Article written for Sapo Tek by Sofia Fernandes, Business Development Director at BGI.
Sofia Fernandes explains in this opinion article why Europe is concerned with the raw materials industry and why Portugal can be at the forefront in this area.
Let's start at the beginning. What are raw materials? Raw materials are materials or substances used in primary production or for the production of goods such as steel, oil, corn, wood, natural gas, coal and minerals. These are sold and bought in stock markets around the world - Wall Street style. They are the basis of everything we have access to, and therefore considered factors of production, as well as labor and capital.
As the reader can already imagine, this is one of the oldest industries in the world, which makes it one of the most traditional. This is precisely where the challenge begins… Since all products need raw materials, this is an absolutely necessary industry. The extraction and transformation of raw materials is one of the most discussed topics in climate change, and therefore, Europe is turning to this industry to understand what we can do to make it more sustainable.
It is in this context that the European Commission decides to send a delegation, EIT Raw Materials, to Portugal. First, because they want to communicate existing initiatives so that Portuguese companies can start taking part in them, and secondly, they want to know the Portuguese reality and adapt the strategy to ensure that it contributes positively to the European average. And I always dare to consider: Can we, little Portugal, be in the European vanguard?
Based on the debate of several Portuguese and European experts at the EIT RawMaterials Awareness event, two aspects became clear:
The movement has already started in Portugal, and our country joined the race!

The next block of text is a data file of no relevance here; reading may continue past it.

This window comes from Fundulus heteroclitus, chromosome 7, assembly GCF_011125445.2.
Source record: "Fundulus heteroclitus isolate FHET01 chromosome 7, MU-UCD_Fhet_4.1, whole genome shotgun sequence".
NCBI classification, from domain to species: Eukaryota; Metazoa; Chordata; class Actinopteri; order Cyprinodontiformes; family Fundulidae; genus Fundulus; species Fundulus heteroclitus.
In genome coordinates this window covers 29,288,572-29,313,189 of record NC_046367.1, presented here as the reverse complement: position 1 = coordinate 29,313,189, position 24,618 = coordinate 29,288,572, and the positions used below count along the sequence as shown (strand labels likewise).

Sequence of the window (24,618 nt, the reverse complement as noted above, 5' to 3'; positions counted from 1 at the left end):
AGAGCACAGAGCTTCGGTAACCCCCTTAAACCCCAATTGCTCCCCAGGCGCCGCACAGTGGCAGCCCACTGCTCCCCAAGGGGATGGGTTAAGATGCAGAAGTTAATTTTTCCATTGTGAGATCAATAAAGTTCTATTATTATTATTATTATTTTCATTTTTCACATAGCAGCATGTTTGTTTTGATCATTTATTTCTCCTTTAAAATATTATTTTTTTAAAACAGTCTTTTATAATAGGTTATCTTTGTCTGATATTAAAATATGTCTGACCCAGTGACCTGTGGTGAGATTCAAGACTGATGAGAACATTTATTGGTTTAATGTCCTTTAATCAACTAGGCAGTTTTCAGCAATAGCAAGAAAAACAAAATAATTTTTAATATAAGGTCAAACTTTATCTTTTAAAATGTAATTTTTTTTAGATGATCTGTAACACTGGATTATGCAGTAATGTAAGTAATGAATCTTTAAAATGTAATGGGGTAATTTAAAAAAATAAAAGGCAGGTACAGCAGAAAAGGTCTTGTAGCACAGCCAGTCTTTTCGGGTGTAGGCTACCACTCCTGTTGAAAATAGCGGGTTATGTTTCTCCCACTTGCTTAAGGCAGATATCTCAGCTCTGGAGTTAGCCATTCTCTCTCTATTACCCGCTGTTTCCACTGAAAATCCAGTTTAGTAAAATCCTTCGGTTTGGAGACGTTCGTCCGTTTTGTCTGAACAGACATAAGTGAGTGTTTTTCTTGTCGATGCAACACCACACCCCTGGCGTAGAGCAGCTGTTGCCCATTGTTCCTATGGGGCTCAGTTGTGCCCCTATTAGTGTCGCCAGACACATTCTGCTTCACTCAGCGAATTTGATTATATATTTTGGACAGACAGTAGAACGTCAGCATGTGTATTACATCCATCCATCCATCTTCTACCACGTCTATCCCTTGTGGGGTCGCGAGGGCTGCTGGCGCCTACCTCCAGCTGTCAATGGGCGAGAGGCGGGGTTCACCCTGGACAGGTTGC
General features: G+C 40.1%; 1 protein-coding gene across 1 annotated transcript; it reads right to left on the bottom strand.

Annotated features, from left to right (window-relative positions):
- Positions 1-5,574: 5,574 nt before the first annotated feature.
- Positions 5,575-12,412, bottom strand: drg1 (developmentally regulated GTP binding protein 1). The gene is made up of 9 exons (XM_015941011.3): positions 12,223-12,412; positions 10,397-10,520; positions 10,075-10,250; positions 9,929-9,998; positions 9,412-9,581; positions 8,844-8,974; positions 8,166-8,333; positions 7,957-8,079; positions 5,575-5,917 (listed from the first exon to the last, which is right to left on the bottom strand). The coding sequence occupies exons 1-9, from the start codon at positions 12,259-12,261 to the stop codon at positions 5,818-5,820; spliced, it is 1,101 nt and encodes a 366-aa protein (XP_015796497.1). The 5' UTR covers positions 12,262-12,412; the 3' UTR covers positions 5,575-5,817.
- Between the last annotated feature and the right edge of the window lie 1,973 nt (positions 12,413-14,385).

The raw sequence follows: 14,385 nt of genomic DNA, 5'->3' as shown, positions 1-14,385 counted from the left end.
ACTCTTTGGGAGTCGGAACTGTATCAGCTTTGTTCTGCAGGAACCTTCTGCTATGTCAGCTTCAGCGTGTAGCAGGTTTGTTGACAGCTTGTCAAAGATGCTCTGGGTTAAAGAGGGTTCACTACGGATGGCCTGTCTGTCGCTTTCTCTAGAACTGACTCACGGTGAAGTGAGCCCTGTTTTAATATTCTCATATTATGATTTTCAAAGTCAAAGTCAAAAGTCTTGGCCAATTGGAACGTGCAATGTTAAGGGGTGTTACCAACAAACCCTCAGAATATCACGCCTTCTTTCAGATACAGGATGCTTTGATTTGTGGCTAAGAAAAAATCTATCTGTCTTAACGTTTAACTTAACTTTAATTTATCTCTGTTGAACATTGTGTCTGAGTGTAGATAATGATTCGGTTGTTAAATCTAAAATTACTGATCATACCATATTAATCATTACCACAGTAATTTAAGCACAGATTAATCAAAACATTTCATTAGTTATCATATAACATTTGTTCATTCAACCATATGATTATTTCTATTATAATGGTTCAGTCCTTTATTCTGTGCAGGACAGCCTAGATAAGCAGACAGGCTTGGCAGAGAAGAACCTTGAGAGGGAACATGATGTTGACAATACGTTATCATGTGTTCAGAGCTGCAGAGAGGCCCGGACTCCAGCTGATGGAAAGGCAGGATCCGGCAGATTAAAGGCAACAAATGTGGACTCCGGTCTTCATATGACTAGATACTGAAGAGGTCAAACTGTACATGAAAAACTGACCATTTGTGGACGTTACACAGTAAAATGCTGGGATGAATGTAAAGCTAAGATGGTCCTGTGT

But we have to run faster…
Small and medium-sized companies (SMEs) are those that employ the most in Portugal. However, they are mostly family businesses and they do business as they did 50 years ago, when their parents or grandparents managed them. And so we cannot move forward. Is it possible to believe that the majority still think that “production waste” just has to be incinerated? Still don't use this “junk” as a base to build a second line of sale and increase profits?
On the other hand, in universities and research centers, ideas are bubbling up in our doctoral students, who write publications that are read all over the world, but when it comes to reaching the market, it doesn't happen.
Can you see the problem? These two worlds don't speak to each other.
Until the date.
According to Banco de Portugal, our country expects growth of less than 1% annually, behind the 1.4% of the European average. But we are still able to change that and stop being the ugly duckling! According to the same study, if the government provides tax incentives that help companies increase revenues, we can increase this amount by 7%. If the industry starts to innovate and create value for by-products and create more salable product lines (while decreasing the environmental impact), we achieve an estimated increase of 8.5%. Finally, if employees are trained - human capital - this figure can increase by 28%.